The two of us, writing this piece, are battle hardened though somewhat exhausted sufferers of a debilitating physical and mental condition. It is called "trying to be super woman-itis". Some symptoms of this are "muthering heights", and "we are just like men in the work place". But we are now going through treatment for all these, and what better timing than International Women's Day to tell it like it is and bring relief to millions of other sufferers like us, professional women who are also home makers and family nurturers, and for whom life is a giant balancing act.
We spent most of our working lives believing that we were doomed to disaster if we were to even admit to ourselves that there were special, gender specific issues that affected us working women cum home makers; and that even if we admitted it to ourselves, it was professional harakiri to acknowledge it in public - especially from podiums where gender issues were being discussed.
The appropriate thing to say was "it's just a question of understanding and managing your priorities", or "no, I cannot really say that I have dilemmas about what paths to choose or angst and confusion about how to behave, merely because I am a woman". And by playing along with this 'wisdom', I think we did a big disservice to future generations of women like us.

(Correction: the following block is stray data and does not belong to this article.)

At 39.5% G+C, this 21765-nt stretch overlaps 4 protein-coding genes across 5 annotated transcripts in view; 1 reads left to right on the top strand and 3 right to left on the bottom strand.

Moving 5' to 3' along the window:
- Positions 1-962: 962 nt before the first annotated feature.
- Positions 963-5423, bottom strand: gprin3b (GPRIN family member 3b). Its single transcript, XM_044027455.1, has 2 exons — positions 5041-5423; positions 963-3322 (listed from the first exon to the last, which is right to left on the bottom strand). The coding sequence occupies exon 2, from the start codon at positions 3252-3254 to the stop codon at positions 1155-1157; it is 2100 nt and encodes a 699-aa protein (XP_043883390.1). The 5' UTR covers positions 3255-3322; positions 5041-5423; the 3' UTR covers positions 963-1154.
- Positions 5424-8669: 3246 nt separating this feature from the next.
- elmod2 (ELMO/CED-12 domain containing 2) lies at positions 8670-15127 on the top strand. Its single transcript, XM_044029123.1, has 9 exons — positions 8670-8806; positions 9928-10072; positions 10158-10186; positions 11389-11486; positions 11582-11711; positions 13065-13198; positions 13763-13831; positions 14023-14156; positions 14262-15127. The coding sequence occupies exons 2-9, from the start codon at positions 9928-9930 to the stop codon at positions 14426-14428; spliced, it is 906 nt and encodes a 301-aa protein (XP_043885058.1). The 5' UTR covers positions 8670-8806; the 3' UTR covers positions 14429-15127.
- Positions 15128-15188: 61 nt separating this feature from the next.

Come on, let's be honest. We all know that life isn't simple for the minority community anywhere, and in our work and social world, we are a gender minority. The default choice in the work place seems to be "become like the majority - or give up and be content to live on the fringes". The default option in the home world becomes "work twice as hard at your other roles so that you can prove that you are not a neglectful, selfish creature called the "working wife" or the "working mother". And the unspoken expectation is that we sing the paean of gratitude to the supportive spouse who "allows" us, or even "encourages us" to go forth and fulfil our intellectual potential. However, when we asked ourselves and some of the women we admired, how they worked their way through difficult questions, whether related to coping with personal angst, or how to react in business situations, there invariably was one answer: "by talking to other women who have experienced similar situations, are sympathetic, and have the same gender wiring as we do. If you don't have such a support group, you are dead".